Mumbo jumbo: Why are mortgage rates all over the place?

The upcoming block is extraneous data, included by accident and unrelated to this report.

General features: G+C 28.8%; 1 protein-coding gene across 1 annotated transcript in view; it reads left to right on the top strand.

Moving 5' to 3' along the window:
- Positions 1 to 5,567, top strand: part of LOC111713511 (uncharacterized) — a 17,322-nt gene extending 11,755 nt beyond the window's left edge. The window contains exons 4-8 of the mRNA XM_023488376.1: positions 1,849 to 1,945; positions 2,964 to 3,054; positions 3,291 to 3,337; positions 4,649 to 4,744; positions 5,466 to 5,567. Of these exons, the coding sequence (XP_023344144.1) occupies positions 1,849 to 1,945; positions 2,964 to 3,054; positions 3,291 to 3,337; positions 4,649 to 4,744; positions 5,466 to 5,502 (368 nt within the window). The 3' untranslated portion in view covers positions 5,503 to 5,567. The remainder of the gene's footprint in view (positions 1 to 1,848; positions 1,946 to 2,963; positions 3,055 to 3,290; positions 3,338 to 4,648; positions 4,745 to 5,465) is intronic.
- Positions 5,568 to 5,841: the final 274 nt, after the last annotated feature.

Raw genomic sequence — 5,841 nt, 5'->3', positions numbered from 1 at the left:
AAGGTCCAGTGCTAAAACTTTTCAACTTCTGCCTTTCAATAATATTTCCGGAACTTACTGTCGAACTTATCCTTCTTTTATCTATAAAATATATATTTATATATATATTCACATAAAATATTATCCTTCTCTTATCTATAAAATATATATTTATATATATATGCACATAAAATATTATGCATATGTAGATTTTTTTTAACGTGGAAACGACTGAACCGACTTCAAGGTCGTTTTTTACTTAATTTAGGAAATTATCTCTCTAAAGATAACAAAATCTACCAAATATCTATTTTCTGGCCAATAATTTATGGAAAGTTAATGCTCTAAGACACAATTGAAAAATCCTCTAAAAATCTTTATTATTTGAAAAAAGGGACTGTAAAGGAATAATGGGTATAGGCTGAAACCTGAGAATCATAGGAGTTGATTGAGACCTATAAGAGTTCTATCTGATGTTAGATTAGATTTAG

first_imgSince the pandemic started, there is a much smaller pool of lenders willing to offer jumbo loans (iStock)Jumbo loans, typically seen as lower risk investments by banks, are seeing rates vary widely among lenders.The mortgages, used to finance properties that are too big to be sold to Fannie Mae or Freddie Mac, usually fall within a 10th of a percentage point of each other. But since the pandemic started, there is a much smaller pool of lenders willing to offer jumbo loans, according to the Wall Street Journal.Read moreMortgage rates are sub-3%. How will buyers and lenders react?Mortgage refis will get a lot more expensive. The industry isn’t happyJumbos now cost more than traditional mortgages Share via Shortlink TagsCoronavirusinterest ratesMortgages Share on FacebookShare on TwitterShare on LinkedinShare via Email Share via Shortlink “I’ve seen a quarter- to a half-percentage-point range for exactly the same borrower,” Mike Fratantoni, chief economist for the Mortgage Bankers Association, told the publication.Another mortgage broker, Anthony Bird, said that he saw 3.25 percent rate and a 5 percent rate.The variance is thanks to the fact that securitization and correspondent channels — the latter referring to banks that would buy loans from other lenders — have not seen much activity since markets were hit by the coronavirus pandemic in March.Fixed mortgage rates, on the other hand, have seen record lows, despite uncertainty in the market overall. However, some lenders, namely Fannie Mae and Freddie Mac, are bumping rates up for certain loans.In July, jumbo rates exceeded that of traditional mortgages for the first time in five years. Last week, the average rate for a jumbo loan was 3.41 percent compared to 3.13 percent on a 30-year fixed-rate mortgage, according to the Mortgage Bankers Association’s weekly survey, which covers 75 percent of the residential mortgage market. [WSJ] — Sasha Joneslast_img read more